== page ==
The Developmental Area of the Department of Psychology offers a program of study leading to the M.A. and Ph.D. degrees. Graduates of the program use their knowledge in a variety of settings including universities, hospitals, community agencies, and industry. The faculty members in the area have a wide range of research and theoretical interests. New students are admitted to work with a specific faculty member. Students also have the opportunity to interact with more than one member of the area to add breadth and depth to their training.
The training is research oriented, and thus the graduate program strives to provide students with a solid foundation in developmental theory and research methodology. From the first term on campus students are encouraged to undertake a program of increasingly independent research. The variety of course offerings within the university, and a low student-faculty ratio, allow graduate training to be tailored to the needs and interests of individual students. Typically there are about 12 students in the graduate program in developmental psychology. A developmental lunch seminar is held during the school term to allow students and faculty to interact around intellectual issues in a more informal setting. As well, there are numerous occasions for social get-togethers among the faculty, post-doctoral fellows, and graduate students in the Developmental Area.
The M.A. program requires the completion of two courses in statistics, four courses in developmental psychology, one breadth course in psychology (but outside developmental), and a thesis. The M.A. program is intended to be completed in 2 years.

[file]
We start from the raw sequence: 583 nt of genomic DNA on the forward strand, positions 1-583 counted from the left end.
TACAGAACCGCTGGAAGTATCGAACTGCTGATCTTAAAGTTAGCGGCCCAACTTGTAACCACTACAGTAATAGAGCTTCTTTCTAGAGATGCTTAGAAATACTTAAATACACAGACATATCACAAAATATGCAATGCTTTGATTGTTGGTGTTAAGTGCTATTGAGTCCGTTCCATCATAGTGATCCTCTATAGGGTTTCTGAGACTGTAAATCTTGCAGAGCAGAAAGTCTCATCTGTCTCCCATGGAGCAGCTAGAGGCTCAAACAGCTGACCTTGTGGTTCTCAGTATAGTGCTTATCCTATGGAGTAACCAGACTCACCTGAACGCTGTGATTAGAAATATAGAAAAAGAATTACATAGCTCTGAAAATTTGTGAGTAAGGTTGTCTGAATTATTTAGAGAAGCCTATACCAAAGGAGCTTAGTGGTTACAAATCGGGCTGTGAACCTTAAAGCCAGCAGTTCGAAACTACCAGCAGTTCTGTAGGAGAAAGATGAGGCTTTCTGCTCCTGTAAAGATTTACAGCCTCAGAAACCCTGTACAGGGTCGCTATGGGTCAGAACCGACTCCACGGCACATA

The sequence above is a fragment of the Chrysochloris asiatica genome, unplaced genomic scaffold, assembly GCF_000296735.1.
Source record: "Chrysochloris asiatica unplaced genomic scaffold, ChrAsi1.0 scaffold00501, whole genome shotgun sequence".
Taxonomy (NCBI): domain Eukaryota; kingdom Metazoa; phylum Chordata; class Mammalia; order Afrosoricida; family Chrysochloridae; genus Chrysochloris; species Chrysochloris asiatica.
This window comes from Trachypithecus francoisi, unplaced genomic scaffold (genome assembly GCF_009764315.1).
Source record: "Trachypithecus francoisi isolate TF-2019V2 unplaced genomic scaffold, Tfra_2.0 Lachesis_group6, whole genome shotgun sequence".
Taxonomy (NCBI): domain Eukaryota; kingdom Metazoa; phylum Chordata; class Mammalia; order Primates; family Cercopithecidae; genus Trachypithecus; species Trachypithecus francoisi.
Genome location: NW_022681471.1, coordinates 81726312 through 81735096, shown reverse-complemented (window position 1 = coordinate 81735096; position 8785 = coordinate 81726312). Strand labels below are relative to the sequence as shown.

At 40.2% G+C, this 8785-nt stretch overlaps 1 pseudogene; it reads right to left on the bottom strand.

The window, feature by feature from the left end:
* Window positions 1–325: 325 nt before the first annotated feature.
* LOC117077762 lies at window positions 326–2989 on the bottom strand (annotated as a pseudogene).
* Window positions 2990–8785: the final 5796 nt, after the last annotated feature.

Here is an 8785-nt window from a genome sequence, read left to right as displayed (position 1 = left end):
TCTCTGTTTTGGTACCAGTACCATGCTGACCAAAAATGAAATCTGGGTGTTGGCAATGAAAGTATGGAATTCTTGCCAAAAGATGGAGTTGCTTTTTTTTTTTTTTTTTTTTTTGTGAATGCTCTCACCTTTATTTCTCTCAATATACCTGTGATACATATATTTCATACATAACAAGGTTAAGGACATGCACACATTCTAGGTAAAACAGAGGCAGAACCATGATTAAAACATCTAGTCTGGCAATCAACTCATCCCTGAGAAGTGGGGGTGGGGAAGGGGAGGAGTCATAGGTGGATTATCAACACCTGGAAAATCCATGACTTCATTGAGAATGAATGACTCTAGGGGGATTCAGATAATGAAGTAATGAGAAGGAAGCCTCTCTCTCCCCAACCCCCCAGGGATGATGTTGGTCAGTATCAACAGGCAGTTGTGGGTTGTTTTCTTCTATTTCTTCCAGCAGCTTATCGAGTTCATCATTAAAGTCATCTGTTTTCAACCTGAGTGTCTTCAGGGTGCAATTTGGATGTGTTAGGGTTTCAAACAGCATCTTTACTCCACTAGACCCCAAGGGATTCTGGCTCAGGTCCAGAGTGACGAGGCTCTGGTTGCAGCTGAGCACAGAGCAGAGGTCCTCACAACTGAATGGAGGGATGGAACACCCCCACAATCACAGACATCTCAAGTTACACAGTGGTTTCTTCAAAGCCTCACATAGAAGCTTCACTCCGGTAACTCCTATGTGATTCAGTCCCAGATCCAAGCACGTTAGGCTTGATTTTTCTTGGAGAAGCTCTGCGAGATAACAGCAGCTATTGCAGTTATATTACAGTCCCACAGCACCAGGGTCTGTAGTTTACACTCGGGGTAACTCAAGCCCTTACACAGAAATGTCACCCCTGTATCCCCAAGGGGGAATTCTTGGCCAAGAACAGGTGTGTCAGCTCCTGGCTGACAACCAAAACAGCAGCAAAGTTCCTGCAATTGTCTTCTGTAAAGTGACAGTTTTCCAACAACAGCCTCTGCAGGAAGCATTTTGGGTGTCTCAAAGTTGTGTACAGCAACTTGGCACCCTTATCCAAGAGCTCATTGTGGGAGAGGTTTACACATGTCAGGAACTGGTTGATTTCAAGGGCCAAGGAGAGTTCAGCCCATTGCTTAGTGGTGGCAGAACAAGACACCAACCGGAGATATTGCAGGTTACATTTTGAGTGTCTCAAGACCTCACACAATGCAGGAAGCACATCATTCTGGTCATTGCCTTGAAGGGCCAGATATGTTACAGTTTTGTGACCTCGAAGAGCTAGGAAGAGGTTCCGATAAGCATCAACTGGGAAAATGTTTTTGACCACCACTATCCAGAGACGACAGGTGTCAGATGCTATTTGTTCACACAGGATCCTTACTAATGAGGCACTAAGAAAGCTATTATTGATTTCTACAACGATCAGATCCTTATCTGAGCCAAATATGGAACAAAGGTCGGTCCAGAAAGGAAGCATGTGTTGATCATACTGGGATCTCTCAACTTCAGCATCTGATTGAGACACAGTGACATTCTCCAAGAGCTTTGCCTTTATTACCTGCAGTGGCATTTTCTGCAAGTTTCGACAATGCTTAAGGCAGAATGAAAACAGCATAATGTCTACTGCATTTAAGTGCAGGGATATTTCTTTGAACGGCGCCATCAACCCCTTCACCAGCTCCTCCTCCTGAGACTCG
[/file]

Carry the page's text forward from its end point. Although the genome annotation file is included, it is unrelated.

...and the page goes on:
The Ph.D. program requires the completion of two further courses in developmental psychology, two breadth courses, comprehensive exams, and a dissertation. The Ph.D. program is typically completed in 3-4 years after the M.A.
The Developmental Area has extensive research facilities housed in the psychology building. Most of the Developmental Area labs are equipped with observation galleries, and other specialized facilities and equipment.
In addition to conducting research in their laboratories on campus, many of the developmental faculty also conduct research in the community. Several faculty members in developmental psychology work with children in day cares and elementary schools in the Vancouver area. Others work with families in the community or newborn infants and their parents at the B.C. Women's or Children's Hospitals. Thus students get the opportunity to work in diverse settings.
Andrew Baron (Assistant Professor), Ph.D. Harvard, June 2009
Susan Birch (Associate Professor), Ph.D. Yale, 2004
D. Geoffrey Hall (Professor & Coordinator of the Developmental Program), Ph.D. Harvard, 1991
J. Kiley Hamlin (Canada Research Chair & Assistant Professor ), Ph.D. Yale, 2010
Lawrence Walker (Professor & Director of the Graduate Program), Ph.D. Toronto, 1978
Janet Werker (Canada Research Chair & Professor), FRSC, Ph.D. UBC, 1982
Ann Cameron (Honorary Professor Emeritus), Ph.D. London U.K., 1967
Michael Chandler (Professor Emeritus), Ph.D. California-Berkeley, 1966
Stanley Coren (Professor Emeritus), FRSC, Ph.D. Stanford, 1968
James Enns (Distinguished University Scholar & Professor), FRSC, Ph.D. Princeton, 1984
Peter Graf (Professor), Ph.D. McMaster, 1981